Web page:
March 24, 2001

Panama lists names of military rule's victims

                  PANAMA CITY, Panama (Reuters) -- The Panama Truth Commission on
                  Saturday published the names of 132 people who were killed or disappeared
                  during the country's 21-year military dictatorship.

                  The list, printed in a full page announcement in the national press, involved
                  victims of human rights abuses from a 1968 military coup to the 1989 U.S.
                  invasion that ousted Gen. Manuel Noriega.

                  It identified labor, student and peasant activists and two Catholic priests.

                  "The names included in the list are preliminary, (published) with the aim of
                  speeding up the search for information," the announcement said.

                  Panamanian President Mireya Moscoso formed the commission in January to
                  investigate scores of deaths and disappearances after the discovery of a fourth
                  set of human remains during exhumations at a former military base near Panama

                  The seven-member panel will conduct interviews and search for graves and
                  other evidence before delivering a report to the president in September. Its
                  findings also will be passed on to the attorney general for potential prosecutions.

                  Exhumation triggers search

                  The search for victims of the Panama Defense Forces' rule gathered force in
                  September 1999, after government investigators turned up two sets of human
                  remains during an exhumation at a former military base at Tocumen, on the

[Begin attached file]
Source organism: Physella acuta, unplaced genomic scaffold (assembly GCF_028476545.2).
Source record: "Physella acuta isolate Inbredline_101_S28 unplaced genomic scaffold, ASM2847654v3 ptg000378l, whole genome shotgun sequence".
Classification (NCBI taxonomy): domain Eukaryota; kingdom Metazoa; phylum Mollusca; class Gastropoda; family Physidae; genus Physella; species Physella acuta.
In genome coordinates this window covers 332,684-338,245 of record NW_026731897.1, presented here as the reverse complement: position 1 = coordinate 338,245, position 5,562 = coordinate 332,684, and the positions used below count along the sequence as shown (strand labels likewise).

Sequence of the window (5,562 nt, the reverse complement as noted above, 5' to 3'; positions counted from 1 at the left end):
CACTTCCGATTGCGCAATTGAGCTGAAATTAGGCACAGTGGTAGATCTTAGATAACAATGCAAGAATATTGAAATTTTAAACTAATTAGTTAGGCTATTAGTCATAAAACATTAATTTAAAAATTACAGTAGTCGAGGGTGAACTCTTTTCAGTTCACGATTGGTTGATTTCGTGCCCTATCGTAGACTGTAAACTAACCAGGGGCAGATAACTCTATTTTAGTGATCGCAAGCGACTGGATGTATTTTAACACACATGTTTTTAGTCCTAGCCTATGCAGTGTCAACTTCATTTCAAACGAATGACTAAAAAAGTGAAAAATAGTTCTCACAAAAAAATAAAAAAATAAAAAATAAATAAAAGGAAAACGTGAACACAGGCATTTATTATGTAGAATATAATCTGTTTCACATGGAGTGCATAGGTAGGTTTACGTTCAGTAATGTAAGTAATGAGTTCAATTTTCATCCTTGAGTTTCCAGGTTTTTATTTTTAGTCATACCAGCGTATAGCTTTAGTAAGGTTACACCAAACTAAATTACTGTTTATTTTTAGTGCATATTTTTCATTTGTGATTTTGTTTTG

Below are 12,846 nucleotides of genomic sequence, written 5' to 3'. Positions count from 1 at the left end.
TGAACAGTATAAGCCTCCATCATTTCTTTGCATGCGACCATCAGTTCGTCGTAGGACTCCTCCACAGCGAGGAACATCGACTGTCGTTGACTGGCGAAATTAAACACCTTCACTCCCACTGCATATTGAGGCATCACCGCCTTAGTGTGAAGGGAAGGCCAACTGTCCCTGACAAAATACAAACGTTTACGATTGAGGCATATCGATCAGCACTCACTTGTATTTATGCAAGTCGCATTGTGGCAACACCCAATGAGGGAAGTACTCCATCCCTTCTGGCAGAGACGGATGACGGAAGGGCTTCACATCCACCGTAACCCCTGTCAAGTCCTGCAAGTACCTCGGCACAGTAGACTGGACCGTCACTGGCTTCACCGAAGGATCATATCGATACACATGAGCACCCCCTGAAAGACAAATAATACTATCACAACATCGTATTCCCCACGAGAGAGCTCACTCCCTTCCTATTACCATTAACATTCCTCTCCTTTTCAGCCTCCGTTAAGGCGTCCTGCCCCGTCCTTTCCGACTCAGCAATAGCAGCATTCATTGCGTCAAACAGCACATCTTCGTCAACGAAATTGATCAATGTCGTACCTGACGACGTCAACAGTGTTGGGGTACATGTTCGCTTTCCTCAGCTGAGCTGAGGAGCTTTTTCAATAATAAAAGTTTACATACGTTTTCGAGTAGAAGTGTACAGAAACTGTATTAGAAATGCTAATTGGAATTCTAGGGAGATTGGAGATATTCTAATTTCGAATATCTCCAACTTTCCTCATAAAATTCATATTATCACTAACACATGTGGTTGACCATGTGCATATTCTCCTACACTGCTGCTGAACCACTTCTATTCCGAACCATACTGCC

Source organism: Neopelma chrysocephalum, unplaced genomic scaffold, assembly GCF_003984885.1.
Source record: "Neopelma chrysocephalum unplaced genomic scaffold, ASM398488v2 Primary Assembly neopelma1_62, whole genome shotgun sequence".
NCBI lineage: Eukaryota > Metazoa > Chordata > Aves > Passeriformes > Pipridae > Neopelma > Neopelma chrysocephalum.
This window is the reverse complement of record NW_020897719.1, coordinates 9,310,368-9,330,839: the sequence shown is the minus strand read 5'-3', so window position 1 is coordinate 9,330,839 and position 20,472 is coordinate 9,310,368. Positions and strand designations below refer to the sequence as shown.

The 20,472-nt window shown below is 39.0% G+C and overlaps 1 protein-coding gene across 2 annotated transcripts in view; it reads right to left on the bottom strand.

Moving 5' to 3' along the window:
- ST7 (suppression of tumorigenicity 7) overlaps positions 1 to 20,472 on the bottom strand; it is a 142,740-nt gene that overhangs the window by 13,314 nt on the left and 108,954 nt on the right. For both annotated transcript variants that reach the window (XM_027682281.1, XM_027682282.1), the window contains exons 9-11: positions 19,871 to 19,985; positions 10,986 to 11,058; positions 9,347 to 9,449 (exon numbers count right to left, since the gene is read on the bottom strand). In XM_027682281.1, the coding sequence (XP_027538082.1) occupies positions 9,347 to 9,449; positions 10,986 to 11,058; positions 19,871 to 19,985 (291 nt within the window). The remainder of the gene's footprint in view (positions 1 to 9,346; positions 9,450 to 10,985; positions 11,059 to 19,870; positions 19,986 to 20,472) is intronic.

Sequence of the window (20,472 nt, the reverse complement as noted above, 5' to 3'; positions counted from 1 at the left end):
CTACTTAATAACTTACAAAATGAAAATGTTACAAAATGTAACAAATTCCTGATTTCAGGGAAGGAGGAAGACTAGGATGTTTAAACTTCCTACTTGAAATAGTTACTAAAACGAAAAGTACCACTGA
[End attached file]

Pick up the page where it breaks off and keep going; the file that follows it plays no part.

western outskirts of the capital.

                  The grim find, following an anonymous tip to the Catholic Church from a former
                  high-ranking military officer, spurred hopes among victims' families.

                  Not knowing where the remains of their relatives lie is a constant source of
                  suffering for survivors, said Federico Britton, whose brother Floyd, a teacher,
                  was beaten to death by guards at Coiba prison in 1969 and dumped in an
                  unmarked grave.

                  "We hope that the list will lead to an investigation ... so that we can find out the
                  truth and see that justice is done," Britton, coordinator of the Committee for the
                  Families of the Disappeared, told Reuters.

                  The commission in the coming weeks plans to search for clandestine cemeteries
                  in Panama's western Chiriqui province, aided by a group of Argentine forensic

                  "We want to find the remains so that the families can bury their dead and clear
                  up what happened," said panel member Otelia Tejeira de Koster.

                      Copyright 2001 Reuters.